Published:December 18, 2022DOI:



      Buprenorphine is an effective treatment for opioid use disorders. A previous randomized trial comparing emergency department (ED)-initiated buprenorphine to standard care showed dramatic improvement in follow-up. This is encouraging, but must be replicated to understand the generalizability of buprenorphine treatment.


      Evaluate the efficacy of an ED-initiated buprenorphine protocol similar to a previous randomized trial in a different population.


      This ED-based descriptive study described the results of a project implementing an opioid use disorder treatment protocol that included buprenorphine. Patients with opioid use disorder were offered treatment with buprenorphine, a buprenorphine prescription whenever possible, and a follow-up visit to a clinic providing addiction treatment. The primary outcome was engagement in formal addiction treatment 30 days after the index visit.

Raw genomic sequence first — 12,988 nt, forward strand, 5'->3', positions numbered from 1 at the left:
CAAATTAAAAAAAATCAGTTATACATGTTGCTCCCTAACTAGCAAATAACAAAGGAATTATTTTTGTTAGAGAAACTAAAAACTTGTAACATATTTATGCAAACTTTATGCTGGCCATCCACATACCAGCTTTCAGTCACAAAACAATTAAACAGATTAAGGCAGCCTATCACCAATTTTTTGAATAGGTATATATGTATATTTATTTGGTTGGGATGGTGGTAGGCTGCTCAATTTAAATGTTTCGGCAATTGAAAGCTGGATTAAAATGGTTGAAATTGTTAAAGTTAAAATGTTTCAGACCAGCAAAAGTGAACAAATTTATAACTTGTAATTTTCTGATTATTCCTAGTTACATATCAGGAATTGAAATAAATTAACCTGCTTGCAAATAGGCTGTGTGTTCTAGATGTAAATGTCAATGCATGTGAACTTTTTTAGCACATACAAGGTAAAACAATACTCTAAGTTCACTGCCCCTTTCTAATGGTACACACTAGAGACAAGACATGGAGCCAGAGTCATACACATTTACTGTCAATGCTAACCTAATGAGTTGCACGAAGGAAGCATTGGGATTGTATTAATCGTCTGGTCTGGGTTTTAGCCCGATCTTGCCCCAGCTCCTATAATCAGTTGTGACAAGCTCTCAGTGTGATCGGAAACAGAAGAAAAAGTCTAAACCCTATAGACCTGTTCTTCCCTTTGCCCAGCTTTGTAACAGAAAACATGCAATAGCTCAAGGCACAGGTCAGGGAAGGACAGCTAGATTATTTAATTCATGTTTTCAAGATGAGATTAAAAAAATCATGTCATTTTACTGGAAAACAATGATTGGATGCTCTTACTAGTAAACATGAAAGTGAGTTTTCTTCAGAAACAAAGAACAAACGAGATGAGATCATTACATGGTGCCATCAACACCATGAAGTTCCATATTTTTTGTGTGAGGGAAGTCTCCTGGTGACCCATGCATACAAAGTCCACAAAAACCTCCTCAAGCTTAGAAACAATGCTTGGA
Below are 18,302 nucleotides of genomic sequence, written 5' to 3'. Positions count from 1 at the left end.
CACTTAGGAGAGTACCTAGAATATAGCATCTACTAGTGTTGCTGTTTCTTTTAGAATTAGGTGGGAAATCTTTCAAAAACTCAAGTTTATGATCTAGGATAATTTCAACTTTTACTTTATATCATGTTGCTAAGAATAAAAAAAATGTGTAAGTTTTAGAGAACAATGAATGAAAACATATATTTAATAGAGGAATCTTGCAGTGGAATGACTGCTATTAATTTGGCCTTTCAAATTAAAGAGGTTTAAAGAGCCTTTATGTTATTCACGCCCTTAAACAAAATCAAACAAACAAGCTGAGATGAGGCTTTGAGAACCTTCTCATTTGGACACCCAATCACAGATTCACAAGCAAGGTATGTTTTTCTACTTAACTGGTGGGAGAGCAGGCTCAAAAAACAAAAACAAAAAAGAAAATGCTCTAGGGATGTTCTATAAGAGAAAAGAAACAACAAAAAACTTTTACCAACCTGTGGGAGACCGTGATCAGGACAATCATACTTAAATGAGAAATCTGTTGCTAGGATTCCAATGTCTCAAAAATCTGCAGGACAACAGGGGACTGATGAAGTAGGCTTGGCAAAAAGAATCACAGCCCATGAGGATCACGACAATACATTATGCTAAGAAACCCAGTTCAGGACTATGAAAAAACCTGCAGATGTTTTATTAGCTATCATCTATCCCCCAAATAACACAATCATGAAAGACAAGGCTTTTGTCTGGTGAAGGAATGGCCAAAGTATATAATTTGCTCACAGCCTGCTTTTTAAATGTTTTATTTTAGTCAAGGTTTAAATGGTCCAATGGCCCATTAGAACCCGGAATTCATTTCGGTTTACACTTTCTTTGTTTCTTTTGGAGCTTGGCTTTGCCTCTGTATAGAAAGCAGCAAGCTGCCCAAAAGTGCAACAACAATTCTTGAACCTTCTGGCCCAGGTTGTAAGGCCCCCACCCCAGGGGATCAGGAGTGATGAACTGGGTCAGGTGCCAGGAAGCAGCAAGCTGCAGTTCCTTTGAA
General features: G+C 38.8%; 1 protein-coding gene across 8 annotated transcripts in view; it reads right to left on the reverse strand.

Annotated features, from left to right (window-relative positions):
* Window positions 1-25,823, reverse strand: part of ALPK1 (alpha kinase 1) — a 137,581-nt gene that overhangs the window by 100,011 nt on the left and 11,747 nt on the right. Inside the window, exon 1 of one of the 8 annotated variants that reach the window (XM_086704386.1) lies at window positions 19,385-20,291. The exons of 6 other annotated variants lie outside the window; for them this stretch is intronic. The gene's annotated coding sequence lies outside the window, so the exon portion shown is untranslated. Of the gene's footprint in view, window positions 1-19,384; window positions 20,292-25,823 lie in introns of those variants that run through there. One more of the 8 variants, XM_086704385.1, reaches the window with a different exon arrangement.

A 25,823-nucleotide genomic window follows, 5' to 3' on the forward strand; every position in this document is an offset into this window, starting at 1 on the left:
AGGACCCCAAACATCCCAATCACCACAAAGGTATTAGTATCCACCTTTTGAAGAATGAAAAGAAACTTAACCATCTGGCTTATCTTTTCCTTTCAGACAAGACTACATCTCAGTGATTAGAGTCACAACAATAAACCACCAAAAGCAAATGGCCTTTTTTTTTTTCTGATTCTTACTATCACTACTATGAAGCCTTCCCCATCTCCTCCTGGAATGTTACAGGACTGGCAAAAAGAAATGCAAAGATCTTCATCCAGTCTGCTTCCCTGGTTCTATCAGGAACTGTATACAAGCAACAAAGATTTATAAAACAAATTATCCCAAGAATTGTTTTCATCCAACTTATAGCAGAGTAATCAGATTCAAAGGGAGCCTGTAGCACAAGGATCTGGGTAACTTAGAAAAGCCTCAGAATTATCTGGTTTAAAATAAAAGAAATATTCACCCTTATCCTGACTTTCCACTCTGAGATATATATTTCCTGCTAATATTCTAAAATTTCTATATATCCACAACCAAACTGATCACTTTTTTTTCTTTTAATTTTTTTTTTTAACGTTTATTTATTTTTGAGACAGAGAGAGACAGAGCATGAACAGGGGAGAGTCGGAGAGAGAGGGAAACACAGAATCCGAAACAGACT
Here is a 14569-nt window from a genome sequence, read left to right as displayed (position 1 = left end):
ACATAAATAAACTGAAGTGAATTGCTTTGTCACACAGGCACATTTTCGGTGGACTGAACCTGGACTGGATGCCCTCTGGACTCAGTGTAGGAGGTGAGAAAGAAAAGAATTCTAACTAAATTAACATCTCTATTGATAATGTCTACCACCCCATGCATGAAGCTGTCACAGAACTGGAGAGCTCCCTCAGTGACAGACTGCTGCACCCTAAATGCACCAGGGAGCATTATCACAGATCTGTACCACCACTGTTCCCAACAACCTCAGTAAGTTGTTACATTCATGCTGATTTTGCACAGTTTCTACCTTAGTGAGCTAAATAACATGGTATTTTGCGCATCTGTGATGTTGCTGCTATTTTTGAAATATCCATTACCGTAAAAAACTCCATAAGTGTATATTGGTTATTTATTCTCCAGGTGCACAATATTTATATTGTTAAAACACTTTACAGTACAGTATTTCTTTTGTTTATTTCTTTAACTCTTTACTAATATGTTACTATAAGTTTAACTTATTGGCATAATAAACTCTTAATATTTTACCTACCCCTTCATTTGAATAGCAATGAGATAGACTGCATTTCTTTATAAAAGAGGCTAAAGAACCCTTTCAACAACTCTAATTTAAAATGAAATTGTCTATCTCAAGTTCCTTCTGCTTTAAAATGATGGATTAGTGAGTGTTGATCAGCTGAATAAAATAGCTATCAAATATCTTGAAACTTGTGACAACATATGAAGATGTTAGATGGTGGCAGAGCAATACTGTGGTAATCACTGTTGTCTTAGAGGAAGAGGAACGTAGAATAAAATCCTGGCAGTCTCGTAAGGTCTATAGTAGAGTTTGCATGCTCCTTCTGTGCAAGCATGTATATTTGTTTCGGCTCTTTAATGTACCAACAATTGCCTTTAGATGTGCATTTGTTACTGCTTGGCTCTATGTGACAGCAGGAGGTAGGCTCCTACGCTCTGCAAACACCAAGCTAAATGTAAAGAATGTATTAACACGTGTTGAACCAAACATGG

Of the 210 patients who accepted referral for outpatient medication-assisted treatment, 95 (45.2%) achieved the primary outcome. Two-thirds of these patients received a buprenorphine prescription at discharge; 40% were homeless. A regression analysis revealed one statistically significant predictor of the primary outcome: patients who were housed were 2.49 times more likely to engage in opioid use disorder treatment than patients who were homeless (p = 0.02).


      In this descriptive study of an ED-initiated buprenorphine protocol, follow-up was less than that reported in a previous randomized controlled trial. Two important differences between our study and the randomized trial are the high rate of homelessness and the fact that not every patient received a prescription for buprenorphine. The efficacy of ED-initiated treatment may depend on certain population characteristics.


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